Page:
I was thinking about Jungian theory and applying it to Greek tragedy. If we looked at the play “Medea” and did a Jungian analysis of Medea, would you consider Jason’s new wife the shadow or self of Medea? There are a few parallels between the new wife and Medea, for example they are both princesses (Medea being the daughter of the King of Colchis) and they both have or had romantic relations with Jason. By killing the new wife, then her children (you could say a part of herself), she kills her connections with Jason, trying to forget that part of her life. If you consider the new wife as being infatuated with Jason and love struck, you could consider her as a shadow. Medea was also infatuated with Jason, which is a part of Medea that she can’t come to terms with. Instead of incorporating all the changes into her life, she decides to kill them all, clearly NOT dealing with them.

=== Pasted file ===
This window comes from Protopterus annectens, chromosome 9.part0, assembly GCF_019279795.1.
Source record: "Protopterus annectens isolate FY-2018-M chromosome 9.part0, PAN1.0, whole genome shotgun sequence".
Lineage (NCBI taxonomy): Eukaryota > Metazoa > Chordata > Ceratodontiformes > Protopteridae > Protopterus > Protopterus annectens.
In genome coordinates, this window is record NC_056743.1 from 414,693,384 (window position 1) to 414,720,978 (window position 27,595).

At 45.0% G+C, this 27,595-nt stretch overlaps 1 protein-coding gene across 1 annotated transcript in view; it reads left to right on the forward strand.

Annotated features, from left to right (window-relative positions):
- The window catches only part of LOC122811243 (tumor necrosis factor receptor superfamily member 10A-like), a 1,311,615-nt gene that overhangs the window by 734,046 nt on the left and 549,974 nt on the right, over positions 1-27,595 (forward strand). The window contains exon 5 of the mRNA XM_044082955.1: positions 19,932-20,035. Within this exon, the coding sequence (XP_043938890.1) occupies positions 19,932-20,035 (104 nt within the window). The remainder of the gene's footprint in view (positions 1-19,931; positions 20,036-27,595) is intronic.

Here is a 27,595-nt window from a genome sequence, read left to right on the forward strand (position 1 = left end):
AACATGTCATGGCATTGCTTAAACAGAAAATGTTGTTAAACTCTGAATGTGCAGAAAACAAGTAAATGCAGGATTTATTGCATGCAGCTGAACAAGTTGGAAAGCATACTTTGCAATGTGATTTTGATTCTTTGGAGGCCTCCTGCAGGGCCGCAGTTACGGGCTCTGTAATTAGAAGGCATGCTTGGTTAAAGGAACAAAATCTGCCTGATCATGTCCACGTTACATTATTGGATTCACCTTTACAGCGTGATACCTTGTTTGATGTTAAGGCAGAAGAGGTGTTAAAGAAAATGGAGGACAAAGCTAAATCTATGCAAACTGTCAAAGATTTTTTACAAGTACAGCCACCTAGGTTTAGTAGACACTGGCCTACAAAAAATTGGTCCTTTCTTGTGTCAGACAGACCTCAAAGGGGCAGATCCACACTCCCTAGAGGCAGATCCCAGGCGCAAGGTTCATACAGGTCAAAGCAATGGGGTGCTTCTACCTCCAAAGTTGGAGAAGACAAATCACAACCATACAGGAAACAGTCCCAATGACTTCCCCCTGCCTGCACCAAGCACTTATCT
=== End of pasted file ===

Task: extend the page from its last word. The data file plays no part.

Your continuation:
Also if the children of Medea and Jason were considered the dreamers, Medea would be the anima. It’s quite frightening to consider that her stage of the anima would be the first, the mother figure!   

Comments Off on Jungian analysis of Medea